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Japan to craft extra ¥2.5 tril budget, aiming to ease pain of rising prices

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An idea fix the economy so workers get enough money to safe and live on.

‘This easing pain short term isn’t going to work.

‘But for the Ruling party’s

The LDP was initially cautious about the compilation of an extra budget that would make the parliamentary schedule even tighter, given that an extension of the ongoing ordinary Diet session would affect the timing of the upper house election.

so they hesitate because they feel their excessive salaries don’t cover their time or re-election chances, not one word about the people, not one! It’s all about them.Subsidies left right and center but not for the workers.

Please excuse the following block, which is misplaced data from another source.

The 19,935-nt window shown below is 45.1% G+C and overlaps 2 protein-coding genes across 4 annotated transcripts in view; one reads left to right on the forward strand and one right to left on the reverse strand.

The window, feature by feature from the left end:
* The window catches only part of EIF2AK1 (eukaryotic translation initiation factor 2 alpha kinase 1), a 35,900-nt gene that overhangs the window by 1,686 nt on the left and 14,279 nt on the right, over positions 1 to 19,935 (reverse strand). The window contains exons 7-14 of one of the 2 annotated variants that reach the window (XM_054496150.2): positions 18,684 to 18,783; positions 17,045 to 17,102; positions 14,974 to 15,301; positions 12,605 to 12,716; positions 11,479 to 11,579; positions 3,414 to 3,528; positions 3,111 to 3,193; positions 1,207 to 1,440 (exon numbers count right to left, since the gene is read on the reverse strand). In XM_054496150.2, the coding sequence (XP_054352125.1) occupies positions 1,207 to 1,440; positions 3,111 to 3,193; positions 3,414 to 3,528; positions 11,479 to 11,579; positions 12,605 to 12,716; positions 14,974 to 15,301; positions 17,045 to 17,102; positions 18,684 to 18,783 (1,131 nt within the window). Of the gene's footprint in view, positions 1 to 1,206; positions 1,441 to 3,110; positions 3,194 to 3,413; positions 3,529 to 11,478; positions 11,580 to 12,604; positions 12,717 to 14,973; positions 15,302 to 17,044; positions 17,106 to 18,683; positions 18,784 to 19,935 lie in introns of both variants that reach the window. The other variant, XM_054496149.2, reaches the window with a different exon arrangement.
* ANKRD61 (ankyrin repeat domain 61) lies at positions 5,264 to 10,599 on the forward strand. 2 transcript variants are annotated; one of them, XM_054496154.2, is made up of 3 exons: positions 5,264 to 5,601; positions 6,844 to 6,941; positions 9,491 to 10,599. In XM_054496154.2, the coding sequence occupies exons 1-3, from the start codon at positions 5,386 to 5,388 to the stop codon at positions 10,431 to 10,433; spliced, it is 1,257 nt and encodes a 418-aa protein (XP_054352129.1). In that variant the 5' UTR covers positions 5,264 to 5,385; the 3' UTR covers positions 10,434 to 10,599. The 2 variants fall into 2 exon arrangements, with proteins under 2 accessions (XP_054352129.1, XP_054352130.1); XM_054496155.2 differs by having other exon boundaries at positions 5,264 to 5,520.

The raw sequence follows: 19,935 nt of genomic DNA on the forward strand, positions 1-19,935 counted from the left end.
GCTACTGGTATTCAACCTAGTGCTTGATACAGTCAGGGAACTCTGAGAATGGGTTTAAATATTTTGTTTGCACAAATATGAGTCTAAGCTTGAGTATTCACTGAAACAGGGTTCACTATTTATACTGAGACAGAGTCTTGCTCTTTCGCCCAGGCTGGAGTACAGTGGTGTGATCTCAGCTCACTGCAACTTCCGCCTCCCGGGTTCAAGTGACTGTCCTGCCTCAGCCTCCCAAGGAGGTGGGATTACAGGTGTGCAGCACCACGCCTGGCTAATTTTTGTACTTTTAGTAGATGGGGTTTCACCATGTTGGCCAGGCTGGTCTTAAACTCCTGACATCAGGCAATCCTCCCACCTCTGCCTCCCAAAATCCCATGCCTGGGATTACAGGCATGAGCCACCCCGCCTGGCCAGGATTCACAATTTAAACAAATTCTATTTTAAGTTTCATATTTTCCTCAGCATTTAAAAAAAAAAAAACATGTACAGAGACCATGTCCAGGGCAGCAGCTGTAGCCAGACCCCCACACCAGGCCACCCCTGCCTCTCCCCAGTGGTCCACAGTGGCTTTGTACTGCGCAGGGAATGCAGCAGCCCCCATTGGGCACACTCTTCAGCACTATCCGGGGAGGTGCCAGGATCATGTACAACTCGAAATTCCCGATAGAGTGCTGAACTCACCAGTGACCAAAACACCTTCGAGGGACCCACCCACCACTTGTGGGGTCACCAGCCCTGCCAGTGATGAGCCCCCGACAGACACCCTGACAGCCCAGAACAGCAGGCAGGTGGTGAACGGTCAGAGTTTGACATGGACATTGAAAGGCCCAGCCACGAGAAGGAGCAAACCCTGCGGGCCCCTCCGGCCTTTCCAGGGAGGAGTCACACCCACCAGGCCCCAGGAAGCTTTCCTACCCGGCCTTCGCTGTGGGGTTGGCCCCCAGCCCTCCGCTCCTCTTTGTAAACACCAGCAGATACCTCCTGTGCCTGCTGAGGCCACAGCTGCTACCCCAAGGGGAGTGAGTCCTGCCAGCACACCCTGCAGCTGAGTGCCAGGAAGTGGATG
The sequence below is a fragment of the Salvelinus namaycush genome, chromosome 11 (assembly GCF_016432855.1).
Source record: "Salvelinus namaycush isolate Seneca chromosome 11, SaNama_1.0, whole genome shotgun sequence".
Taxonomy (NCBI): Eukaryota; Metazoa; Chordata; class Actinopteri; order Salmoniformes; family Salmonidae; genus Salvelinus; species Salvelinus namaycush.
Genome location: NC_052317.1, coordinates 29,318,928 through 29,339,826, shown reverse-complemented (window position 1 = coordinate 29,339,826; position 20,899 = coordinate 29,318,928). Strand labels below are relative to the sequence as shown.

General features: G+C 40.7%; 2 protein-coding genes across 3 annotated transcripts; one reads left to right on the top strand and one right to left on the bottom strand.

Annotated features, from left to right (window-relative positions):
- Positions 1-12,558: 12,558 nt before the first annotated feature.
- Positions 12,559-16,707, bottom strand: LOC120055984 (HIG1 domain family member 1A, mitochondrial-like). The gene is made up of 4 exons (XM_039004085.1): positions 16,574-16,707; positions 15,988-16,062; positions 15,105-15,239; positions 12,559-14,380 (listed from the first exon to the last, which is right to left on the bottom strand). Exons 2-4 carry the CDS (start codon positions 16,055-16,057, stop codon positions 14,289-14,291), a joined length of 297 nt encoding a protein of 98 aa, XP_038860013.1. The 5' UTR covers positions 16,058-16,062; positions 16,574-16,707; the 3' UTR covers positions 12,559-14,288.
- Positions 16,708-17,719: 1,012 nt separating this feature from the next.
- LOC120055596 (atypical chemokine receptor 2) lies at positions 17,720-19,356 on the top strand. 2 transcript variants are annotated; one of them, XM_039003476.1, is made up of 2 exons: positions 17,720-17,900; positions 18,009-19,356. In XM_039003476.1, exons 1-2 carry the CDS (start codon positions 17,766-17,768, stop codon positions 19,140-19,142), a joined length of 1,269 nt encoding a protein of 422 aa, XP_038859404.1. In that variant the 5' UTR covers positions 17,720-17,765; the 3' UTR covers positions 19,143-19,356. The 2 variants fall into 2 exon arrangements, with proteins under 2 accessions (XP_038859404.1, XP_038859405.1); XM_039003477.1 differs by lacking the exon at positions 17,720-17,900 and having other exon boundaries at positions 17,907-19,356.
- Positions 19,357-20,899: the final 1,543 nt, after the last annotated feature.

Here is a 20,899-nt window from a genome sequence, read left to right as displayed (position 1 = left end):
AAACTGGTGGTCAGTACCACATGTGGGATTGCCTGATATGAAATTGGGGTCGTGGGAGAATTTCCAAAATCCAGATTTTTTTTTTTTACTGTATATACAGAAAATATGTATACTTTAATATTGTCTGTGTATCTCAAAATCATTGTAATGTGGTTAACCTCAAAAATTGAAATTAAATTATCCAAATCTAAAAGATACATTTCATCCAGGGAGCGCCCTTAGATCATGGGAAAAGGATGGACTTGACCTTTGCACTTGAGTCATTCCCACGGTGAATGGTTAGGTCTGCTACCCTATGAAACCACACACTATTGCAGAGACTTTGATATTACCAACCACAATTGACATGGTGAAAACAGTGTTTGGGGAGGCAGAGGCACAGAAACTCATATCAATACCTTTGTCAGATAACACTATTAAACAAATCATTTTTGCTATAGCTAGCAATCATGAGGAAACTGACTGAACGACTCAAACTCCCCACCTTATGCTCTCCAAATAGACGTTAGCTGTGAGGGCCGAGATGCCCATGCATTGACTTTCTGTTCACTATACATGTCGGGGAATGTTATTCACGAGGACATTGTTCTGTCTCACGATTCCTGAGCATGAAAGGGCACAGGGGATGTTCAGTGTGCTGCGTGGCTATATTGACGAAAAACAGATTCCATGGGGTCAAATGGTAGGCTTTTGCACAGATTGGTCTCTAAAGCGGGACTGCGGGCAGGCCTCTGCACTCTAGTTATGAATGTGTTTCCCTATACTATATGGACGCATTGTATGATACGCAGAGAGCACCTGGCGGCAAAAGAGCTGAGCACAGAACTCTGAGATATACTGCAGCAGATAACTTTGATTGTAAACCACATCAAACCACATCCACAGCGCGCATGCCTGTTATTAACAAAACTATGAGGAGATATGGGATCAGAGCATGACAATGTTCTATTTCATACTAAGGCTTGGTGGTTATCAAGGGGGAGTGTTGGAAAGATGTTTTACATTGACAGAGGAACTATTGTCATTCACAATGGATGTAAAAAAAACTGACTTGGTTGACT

‘NICE

12 ( +16 / -4 )

"...the LDP acquiesced to Komeito...,"

Once again, a tiny party hardly anyone votes for calls the shots on a major spending policy while undercutting the big popular party's policy aims. Gotta love Japanese democracy!

-5 ( +4 / -9 )

Keiichi Ishii, secretary general of Komeito, told reporters that the size of the budget is likely to be around 2.7 trillion yen.

On a supplement budget, too. I can't wait to hear details over how the "cash handouts," the "subsidies" and the "assistance" will be handled without, in by themselves, provide additional significant inflationary headwinds. Preview: I'm not sure it can.

Yen currently trading at 128.48 as of this writing.

3 ( +4 / -1 )

These programs aimed at lowering prices tend to have the opposite effect. Japan has been trying to spur inflation and keep the value of the yen week for more than a decade, and now that the yen is weak and inflation on the rise, these suddenly become problems. Increasing the money supply to fund subsidies and handouts will only make the problem worse. “Easing the pain of high prices” will only make prices higher.

11 ( +13 / -2 )

Buying cheap oil and gas from our neighbor Russia would release the financial burden on companies allowing them to increase staff wages.